"In essence, we are taking concierge care and applying it to everyone," says Jay Fathi, M.D., medical director of Primary Care and Community Health at Swedish Medical Center. "Family physicians are drawn to family medicine because they like to care for entire families and because they want population-based diversity in their practices. This medical-home concept also eliminates one of the main frustrations of primary-care physicians: the appointment treadmill. A multitude of short appointments doesn't give us time to effectively address the whole patient or to utilize wellness behavior management, which can have such beneficial outcomes."

In its "Health of Washington State" 2008 update, Washington's Department of Health suggests adults and children who have medical homes are more likely to "access preventive services, including annual physical exams, developmental screenings, health education, immunizations, well-child care, and other medical and community-based services."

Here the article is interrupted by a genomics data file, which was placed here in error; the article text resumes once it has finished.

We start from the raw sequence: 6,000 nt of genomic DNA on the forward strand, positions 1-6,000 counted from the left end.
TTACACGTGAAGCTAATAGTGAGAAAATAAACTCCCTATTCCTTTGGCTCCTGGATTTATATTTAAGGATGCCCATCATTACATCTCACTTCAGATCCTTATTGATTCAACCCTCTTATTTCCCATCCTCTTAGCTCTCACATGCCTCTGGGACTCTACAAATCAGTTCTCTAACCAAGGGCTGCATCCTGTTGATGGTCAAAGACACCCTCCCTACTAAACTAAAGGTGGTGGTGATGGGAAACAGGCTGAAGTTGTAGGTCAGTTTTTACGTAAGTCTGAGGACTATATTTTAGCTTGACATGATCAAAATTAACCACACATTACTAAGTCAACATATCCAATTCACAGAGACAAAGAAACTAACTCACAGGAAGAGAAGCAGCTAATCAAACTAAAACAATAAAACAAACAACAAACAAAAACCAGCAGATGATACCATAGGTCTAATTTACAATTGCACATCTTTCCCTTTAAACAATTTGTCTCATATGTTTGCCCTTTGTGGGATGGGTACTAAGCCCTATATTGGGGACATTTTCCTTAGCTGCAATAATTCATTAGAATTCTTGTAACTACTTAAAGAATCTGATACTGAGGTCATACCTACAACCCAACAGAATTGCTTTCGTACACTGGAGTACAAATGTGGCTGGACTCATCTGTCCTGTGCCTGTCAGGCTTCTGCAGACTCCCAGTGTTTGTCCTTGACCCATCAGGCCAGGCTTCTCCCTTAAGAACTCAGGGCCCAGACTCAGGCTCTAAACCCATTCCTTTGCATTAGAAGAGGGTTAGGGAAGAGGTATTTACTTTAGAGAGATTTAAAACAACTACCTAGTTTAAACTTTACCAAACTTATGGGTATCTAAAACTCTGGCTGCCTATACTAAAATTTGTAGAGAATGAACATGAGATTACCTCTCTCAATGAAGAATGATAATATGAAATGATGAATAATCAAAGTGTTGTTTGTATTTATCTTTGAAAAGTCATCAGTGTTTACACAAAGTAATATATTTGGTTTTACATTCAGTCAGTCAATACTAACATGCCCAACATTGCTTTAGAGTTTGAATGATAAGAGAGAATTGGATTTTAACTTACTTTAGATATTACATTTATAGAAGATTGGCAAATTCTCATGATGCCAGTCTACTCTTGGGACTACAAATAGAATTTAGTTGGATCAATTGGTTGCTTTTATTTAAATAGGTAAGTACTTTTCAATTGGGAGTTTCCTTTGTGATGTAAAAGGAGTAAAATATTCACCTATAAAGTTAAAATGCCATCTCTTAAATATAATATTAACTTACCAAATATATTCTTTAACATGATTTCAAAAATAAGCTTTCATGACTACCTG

"Our bottom line will be the long-term health and well being of our patients," says Carol Cordy, M.D., medical director for the new clinic. "Spending the necessary time to really get to know our patients, providing 100 percent of the recommended preventive care and keeping their chronic conditions in excellent control will help them stay out of the emergency department and hospital, and will help control costs for both patients and payers."

In this capitation-based business model, physicians essentially will be prepaid to deliver necessary care using the most appropriate type of visit, including visits via e-mail and telephone, and group visits. Patients often see this as an enhancement that reduces unnecessary clinic visits, and provides more convenient and timely access. Physicians, who no longer have to view clinic visits as the only source of payment, are able to better utilize their time and spend more time with patients when they do have clinic visits.

Another anticipated benefit of this care model is a stronger, more efficient relationship with specialists that promotes better communication and care coordination. Specialists also will see appropriate referrals, rather than referrals that could, or should, have been taken care of in a primary-care setting.